Tarot Runes I Ching Stichomancy Contact
Store Numerology Coin Flip Yes or No Webmasters
Personal Celebrity Biorhythms Bibliomancy Settings

Today's Stichomancy for Thomas Jefferson

The first excerpt represents the past or something you must release, and is drawn from My Aunt Margaret's Mirror by Walter Scott:

fallen family, are the last person whom I should have suspected of such weakness."

"Neither would I deserve your suspicions, kinsman," answered Aunt Margaret, "if we were speaking of any incident occurring in the actual business of human life. But for all this, I have a sense of superstition about me, which I do not wish to part with. It is a feeling which separates me from this age, and links me with that to which I am hastening; and even when it seems, as now, to lead me to the brink of the grave, and bid me gaze on it, I do not love that it should be dispelled. It soothes my imagination, without influencing my reason or conduct."

The second excerpt represents the present or the deciding factor of the moment, and is drawn from Enemies of Books by William Blades:

before you can altogether forget it. But with all its faults it confers a great boon upon students, enabling them not only to work three hours longer in the winter-time, but restoring to them the use of foggy and dark days, in which formerly no book-work at all could be pursued.[1]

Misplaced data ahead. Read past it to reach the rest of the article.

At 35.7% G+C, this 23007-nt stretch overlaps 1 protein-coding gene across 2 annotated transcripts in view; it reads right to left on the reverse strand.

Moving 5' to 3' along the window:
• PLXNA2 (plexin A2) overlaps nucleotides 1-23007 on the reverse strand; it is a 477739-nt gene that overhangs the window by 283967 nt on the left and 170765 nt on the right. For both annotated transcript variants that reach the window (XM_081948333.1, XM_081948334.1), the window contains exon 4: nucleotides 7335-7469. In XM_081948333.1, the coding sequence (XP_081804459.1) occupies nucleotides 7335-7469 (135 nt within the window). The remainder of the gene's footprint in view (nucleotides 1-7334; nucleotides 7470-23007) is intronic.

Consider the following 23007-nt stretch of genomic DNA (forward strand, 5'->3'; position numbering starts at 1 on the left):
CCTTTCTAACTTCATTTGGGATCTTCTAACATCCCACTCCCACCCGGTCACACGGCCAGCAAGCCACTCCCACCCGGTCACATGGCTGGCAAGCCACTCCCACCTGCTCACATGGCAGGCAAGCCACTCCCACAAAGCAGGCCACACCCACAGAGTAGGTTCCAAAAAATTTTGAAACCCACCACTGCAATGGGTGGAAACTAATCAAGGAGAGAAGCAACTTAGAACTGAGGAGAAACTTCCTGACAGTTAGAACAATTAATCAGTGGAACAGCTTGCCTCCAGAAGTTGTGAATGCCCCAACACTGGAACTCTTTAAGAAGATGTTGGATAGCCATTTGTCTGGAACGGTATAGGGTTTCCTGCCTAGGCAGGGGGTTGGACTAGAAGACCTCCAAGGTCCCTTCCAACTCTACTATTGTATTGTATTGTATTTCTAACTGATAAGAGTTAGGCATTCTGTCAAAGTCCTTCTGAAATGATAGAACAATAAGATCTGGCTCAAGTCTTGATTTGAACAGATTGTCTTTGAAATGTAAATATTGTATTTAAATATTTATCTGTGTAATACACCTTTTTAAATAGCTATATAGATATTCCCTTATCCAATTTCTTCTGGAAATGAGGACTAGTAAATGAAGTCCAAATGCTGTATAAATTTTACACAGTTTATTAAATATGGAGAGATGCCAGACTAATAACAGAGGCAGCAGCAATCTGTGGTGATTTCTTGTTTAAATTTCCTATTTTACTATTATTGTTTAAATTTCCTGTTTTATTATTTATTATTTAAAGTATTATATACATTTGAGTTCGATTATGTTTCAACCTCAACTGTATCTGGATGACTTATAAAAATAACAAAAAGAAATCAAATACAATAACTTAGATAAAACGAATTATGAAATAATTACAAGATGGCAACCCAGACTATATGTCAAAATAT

[1] 1887. The system in use is still "Siemens," but, owing to long experience and improvements, is not now open to the above objections.

Heat alone, without any noxious fumes, is, if continuous, very injurious to books, and, without gas, bindings may be utterly destroyed by desiccation, the leather losing all its natural oils by long exposure to much heat. It is, therefore, a great pity to place books high up in a room where heat of

The third excerpt represents the future or something you must embrace, and is drawn from Westward Ho! by Charles Kingsley:

Along the little churchyard, packed full with women, streams all the gentle blood of North Devon,--tall and stately men, and fair ladies, worthy of the days when the gentry of England were by due right the leaders of the people, by personal prowess and beauty, as well as by intellect and education. And first, there is my lady Countess of Bath, whom Sir Richard Grenville is escorting, cap in hand (for her good Earl Bourchier is in London with the queen); and there are Bassets from beautiful Umberleigh, and Carys from more beautiful Clovelly, and Fortescues of Wear, and Fortescues of Buckland, and Fortescues from all quarters, and Coles from Slade, and Stukelys from Affton, and St. Legers from Annery, and Coffins